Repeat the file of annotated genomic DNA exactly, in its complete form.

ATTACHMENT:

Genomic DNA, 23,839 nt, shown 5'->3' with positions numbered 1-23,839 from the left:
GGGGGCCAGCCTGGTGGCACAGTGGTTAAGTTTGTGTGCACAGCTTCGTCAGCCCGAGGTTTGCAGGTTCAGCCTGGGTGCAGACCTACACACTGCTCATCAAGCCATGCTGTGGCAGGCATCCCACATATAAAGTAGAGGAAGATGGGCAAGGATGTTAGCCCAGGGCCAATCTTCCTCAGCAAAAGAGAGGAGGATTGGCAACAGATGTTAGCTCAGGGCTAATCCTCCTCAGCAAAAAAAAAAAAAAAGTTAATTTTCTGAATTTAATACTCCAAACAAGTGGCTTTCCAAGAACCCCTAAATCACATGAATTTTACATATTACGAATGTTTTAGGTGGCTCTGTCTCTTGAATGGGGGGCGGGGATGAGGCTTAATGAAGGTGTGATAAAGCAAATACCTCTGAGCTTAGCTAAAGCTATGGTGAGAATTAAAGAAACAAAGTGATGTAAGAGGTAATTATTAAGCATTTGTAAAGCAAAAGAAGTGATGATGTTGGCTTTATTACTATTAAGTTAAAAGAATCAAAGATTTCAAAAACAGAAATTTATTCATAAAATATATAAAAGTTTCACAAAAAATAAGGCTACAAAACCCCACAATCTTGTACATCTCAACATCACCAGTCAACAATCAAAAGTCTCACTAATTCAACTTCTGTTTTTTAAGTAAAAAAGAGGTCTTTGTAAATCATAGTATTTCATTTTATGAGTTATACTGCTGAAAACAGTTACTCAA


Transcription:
Genomic DNA, 23,839 nt, shown 5'->3' with positions numbered 1-23,839 from the left:
GGGGGCCAGCCTGGTGGCACAGTGGTTAAGTTTGTGTGCACAGCTTCGTCAGCCCGAGGTTTGCAGGTTCAGCCTGGGTGCAGACCTACACACTGCTCATCAAGCCATGCTGTGGCAGGCATCCCACATATAAAGTAGAGGAAGATGGGCAAGGATGTTAGCCCAGGGCCAATCTTCCTCAGCAAAAGAGAGGAGGATTGGCAACAGATGTTAGCTCAGGGCTAATCCTCCTCAGCAAAAAAAAAAAAAAAGTTAATTTTCTGAATTTAATACTCCAAACAAGTGGCTTTCCAAGAACCCCTAAATCACATGAATTTTACATATTACGAATGTTTTAGGTGGCTCTGTCTCTTGAATGGGGGGCGGGGATGAGGCTTAATGAAGGTGTGATAAAGCAAATACCTCTGAGCTTAGCTAAAGCTATGGTGAGAATTAAAGAAACAAAGTGATGTAAGAGGTAATTATTAAGCATTTGTAAAGCAAAAGAAGTGATGATGTTGGCTTTATTACTATTAAGTTAAAAGAATCAAAGATTTCAAAAACAGAAATTTATTCATAAAATATATAAAAGTTTCACAAAAAATAAGGCTACAAAACCCCACAATCTTGTACATCTCAACATCACCAGTCAACAATCAAAAGTCTCACTAATTCAACTTCTGTTTTTTAAGTAAAAAAGAGGTCTTTGTAAATCATAGTATTTCATTTTATGAGTTATACTGCTGAAAACAGTTACTCAA